Do I need to document every code?

I would like to know if I really need to document or comment every code to obtain Top Grade in Front End Certification

The certifications aren’t graded, just pass or fail. My understanding is that you pass as long as you’ve passed the requisite algorithm challenges and fulfilled all user stories for the projects — nothing to do with documenting or commenting your code.

However, in the real world (including for future jobs), you’ll need to properly document your code, so it’s a good idea to get into the habit now. “Document” can mean different things: it could be anything from creating nicely formatted guides for using the API you created to simply writing so-called “self-documenting code”. At a minimum, make sure your code is reasonably easy to understand, give your variables and functions names that explain what they are for, and add a few comments where needed to explain why you’ve done things a certain way.


There is no requirement to document your code nor are you graded - you either pass or fail - the quality is not a factor - just that it works. A job however will be different and you’ll need to heavily document your code (so if you leave the company, are fired, hit by a bus, etc; can understand your code).

It doesn’t have to be that dramatic. It could be that a colleague is writing code that needs to integrate with yours, or it could even be reading your own code a couple of months later. Even the best programmers forget what functions they wrote are for and why they chose to write their code a certain way.

My usual approach is “document the complex. document the cool.”

If you learned something interesting, write some comments to help lock it in your head.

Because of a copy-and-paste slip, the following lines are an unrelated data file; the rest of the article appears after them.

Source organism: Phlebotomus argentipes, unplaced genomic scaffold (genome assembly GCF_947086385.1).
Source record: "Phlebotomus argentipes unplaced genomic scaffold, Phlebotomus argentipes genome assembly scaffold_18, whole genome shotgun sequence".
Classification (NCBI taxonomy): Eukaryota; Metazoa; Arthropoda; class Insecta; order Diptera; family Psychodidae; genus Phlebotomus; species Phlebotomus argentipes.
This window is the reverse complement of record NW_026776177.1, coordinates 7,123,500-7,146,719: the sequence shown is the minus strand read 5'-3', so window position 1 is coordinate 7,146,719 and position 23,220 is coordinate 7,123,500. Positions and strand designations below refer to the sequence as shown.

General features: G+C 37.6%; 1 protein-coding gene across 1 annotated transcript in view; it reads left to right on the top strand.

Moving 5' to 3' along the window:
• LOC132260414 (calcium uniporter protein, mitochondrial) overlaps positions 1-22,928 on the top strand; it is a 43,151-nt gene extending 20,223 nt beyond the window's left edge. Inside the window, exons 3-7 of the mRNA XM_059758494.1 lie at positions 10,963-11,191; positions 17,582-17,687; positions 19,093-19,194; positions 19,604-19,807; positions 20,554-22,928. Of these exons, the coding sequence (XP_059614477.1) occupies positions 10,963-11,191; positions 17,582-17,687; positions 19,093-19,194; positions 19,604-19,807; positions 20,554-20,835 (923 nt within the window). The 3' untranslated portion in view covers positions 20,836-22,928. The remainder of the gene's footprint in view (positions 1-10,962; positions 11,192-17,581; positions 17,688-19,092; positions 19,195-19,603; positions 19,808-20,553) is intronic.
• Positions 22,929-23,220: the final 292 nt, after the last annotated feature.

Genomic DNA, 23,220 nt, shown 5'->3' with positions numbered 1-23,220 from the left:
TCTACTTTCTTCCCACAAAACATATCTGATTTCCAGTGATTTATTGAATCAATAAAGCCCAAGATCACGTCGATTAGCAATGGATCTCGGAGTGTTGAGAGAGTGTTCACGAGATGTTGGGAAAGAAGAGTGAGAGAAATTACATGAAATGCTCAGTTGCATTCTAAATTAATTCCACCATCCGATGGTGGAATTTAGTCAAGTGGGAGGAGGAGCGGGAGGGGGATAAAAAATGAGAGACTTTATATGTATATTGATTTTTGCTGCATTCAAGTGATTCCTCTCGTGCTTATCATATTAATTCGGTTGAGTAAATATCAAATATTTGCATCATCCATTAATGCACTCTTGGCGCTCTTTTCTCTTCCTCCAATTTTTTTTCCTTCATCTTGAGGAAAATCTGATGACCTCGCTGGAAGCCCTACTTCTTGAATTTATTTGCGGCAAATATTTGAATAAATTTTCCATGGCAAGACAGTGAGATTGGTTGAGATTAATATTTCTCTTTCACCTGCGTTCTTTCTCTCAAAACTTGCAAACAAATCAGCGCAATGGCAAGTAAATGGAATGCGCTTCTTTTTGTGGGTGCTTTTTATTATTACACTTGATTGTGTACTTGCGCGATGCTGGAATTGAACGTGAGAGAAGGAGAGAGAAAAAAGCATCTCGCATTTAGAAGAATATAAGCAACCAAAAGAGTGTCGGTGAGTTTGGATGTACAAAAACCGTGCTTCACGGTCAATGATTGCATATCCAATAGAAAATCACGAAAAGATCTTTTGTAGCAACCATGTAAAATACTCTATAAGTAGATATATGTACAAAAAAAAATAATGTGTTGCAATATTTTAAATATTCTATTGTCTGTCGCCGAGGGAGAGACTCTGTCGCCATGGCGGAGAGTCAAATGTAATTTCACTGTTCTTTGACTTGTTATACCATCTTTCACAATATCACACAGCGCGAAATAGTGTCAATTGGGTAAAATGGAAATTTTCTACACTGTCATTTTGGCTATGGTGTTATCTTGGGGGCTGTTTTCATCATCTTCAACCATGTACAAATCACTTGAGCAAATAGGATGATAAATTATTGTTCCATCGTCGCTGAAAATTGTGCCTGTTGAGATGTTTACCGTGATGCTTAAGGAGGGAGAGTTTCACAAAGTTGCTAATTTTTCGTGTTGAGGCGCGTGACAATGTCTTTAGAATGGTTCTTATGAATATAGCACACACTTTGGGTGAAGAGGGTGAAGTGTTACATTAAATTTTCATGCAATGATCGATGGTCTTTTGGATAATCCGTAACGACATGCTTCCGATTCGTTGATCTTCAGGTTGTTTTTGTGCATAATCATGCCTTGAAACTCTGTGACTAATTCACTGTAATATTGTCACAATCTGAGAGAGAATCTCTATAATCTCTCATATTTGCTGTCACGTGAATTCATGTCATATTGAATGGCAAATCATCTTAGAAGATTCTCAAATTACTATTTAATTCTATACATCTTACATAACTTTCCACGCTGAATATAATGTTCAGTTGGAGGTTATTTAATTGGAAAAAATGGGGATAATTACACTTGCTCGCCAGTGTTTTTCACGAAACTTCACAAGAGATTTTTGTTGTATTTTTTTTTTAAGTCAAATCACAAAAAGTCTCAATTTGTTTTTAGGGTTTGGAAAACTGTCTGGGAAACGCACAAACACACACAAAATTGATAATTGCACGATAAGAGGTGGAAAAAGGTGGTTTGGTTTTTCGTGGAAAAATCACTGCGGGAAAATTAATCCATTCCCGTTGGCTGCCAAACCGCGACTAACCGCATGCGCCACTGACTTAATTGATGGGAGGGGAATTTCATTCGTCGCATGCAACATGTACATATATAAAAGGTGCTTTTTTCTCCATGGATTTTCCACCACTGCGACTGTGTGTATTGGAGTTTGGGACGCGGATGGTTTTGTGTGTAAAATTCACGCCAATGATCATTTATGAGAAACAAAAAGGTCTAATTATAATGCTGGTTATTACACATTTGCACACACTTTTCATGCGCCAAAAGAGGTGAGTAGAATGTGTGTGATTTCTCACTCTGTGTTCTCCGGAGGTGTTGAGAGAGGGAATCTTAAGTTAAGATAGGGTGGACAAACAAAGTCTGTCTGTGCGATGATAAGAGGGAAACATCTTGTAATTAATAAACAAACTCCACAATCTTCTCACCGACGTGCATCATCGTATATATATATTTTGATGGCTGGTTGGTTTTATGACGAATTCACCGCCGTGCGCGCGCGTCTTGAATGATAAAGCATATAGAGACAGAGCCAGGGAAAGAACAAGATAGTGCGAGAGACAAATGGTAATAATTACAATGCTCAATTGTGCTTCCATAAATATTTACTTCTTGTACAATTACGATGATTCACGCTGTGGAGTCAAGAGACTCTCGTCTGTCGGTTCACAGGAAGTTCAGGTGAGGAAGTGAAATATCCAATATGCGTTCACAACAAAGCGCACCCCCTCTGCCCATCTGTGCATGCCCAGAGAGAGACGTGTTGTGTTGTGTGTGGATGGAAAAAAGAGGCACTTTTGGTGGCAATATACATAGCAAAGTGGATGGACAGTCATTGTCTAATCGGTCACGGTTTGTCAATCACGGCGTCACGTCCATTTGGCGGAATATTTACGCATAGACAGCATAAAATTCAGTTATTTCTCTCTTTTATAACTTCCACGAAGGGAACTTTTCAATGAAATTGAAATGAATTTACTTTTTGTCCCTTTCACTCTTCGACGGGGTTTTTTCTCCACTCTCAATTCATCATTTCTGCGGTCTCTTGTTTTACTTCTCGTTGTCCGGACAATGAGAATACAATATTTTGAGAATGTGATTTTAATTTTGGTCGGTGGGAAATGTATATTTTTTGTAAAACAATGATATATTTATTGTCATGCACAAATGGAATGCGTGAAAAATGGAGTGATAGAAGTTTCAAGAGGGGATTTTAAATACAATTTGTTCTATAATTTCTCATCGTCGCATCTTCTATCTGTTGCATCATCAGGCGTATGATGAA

If you did something with a lot of steps, write some comments to help the next person understand those steps.

Nothing too crazy since Devs should be able to read most of the code. :slight_smile:

My approach is to write enough comments in the code so that if I were to return to it 12months from now, I could pickup where I left off. This approach has save my bacon many times.

The oldest production code I’ve had to come back to was 5years.


1 Like

Heck, right now as a beginner doing these challenges, Ive come across a challenge that Im pretty sure is kinda similiar / built up on an earlier challenge so I go to look at it and I have no idea what Im looking at. Its cause of that I started being more descriptive when naming my variables and comment my code.

Im at a stage of my life / learning journey where Im surprised something I did actually worked and I end up having to go back over my code to find out why cause I was so sure there would be more steps involved or something :laughing: Making those little notes to myself by commenting my code helps a lot.

1 Like

This is good advice too. :slight_smile:

Just because you want efficient code, doesn’t mean it can’t be a little verbose.

var a; // tells you nothing about its contents

var usersList; // sounds a lot like it should be an array/object of users

var usersPersonalDataList; // still okay while adding a quick detail

var usersListThatContainsNameIdRomaticInterestsAndBloodType; 
// might be bit much ;P
1 Like

i agree with you @DaveC, i see no point in using cryptic variable names just because its [insert reason here]. I find using descriptive variable names makes for better supportable code.


1 Like